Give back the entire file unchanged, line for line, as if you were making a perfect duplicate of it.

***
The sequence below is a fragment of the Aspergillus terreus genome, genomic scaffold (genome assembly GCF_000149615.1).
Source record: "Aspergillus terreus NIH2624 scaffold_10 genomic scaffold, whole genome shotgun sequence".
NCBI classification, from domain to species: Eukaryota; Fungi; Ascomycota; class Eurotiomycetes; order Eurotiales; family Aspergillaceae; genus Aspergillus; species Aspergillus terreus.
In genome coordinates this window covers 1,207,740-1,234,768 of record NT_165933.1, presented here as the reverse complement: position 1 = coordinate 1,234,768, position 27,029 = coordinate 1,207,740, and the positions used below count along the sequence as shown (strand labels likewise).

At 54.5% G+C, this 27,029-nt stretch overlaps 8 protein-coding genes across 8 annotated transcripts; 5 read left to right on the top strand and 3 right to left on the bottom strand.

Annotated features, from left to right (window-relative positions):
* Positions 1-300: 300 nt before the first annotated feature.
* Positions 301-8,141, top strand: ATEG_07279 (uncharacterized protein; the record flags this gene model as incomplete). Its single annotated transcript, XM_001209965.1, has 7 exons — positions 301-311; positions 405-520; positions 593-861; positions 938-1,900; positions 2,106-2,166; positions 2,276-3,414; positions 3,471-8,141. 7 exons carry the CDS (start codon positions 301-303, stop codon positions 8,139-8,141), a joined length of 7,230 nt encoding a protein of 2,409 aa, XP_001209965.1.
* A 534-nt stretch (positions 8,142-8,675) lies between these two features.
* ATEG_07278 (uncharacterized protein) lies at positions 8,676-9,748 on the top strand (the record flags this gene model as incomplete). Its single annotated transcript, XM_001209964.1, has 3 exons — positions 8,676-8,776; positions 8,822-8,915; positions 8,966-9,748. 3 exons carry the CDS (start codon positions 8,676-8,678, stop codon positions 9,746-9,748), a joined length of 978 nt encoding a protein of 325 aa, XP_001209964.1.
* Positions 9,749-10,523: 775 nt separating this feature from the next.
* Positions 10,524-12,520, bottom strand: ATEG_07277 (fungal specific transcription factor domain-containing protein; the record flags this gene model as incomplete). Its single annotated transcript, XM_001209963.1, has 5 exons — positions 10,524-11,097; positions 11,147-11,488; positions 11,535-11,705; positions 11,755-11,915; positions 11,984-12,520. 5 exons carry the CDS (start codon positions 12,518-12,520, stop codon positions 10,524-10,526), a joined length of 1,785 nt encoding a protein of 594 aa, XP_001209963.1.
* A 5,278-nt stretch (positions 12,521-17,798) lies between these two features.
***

The sequence below is a fragment of the Aspergillus terreus genome, genomic scaffold (genome assembly GCF_000149615.1).
Source record: "Aspergillus terreus NIH2624 scaffold_10 genomic scaffold, whole genome shotgun sequence".
NCBI classification, from domain to species: Eukaryota; Fungi; Ascomycota; class Eurotiomycetes; order Eurotiales; family Aspergillaceae; genus Aspergillus; species Aspergillus terreus.
In genome coordinates this window covers 1,207,740-1,234,768 of record NT_165933.1, presented here as the reverse complement: position 1 = coordinate 1,234,768, position 27,029 = coordinate 1,207,740, and the positions used below count along the sequence as shown (strand labels likewise).

At 54.5% G+C, this 27,029-nt stretch overlaps 8 protein-coding genes across 8 annotated transcripts; 5 read left to right on the top strand and 3 right to left on the bottom strand.

Annotated features, from left to right (window-relative positions):
* Positions 1-300: 300 nt before the first annotated feature.
* Positions 301-8,141, top strand: ATEG_07279 (uncharacterized protein; the record flags this gene model as incomplete). Its single annotated transcript, XM_001209965.1, has 7 exons — positions 301-311; positions 405-520; positions 593-861; positions 938-1,900; positions 2,106-2,166; positions 2,276-3,414; positions 3,471-8,141. 7 exons carry the CDS (start codon positions 301-303, stop codon positions 8,139-8,141), a joined length of 7,230 nt encoding a protein of 2,409 aa, XP_001209965.1.
* A 534-nt stretch (positions 8,142-8,675) lies between these two features.
* ATEG_07278 (uncharacterized protein) lies at positions 8,676-9,748 on the top strand (the record flags this gene model as incomplete). Its single annotated transcript, XM_001209964.1, has 3 exons — positions 8,676-8,776; positions 8,822-8,915; positions 8,966-9,748. 3 exons carry the CDS (start codon positions 8,676-8,678, stop codon positions 9,746-9,748), a joined length of 978 nt encoding a protein of 325 aa, XP_001209964.1.
* Positions 9,749-10,523: 775 nt separating this feature from the next.
* Positions 10,524-12,520, bottom strand: ATEG_07277 (fungal specific transcription factor domain-containing protein; the record flags this gene model as incomplete). Its single annotated transcript, XM_001209963.1, has 5 exons — positions 10,524-11,097; positions 11,147-11,488; positions 11,535-11,705; positions 11,755-11,915; positions 11,984-12,520. 5 exons carry the CDS (start codon positions 12,518-12,520, stop codon positions 10,524-10,526), a joined length of 1,785 nt encoding a protein of 594 aa, XP_001209963.1.
* A 5,278-nt stretch (positions 12,521-17,798) lies between these two features.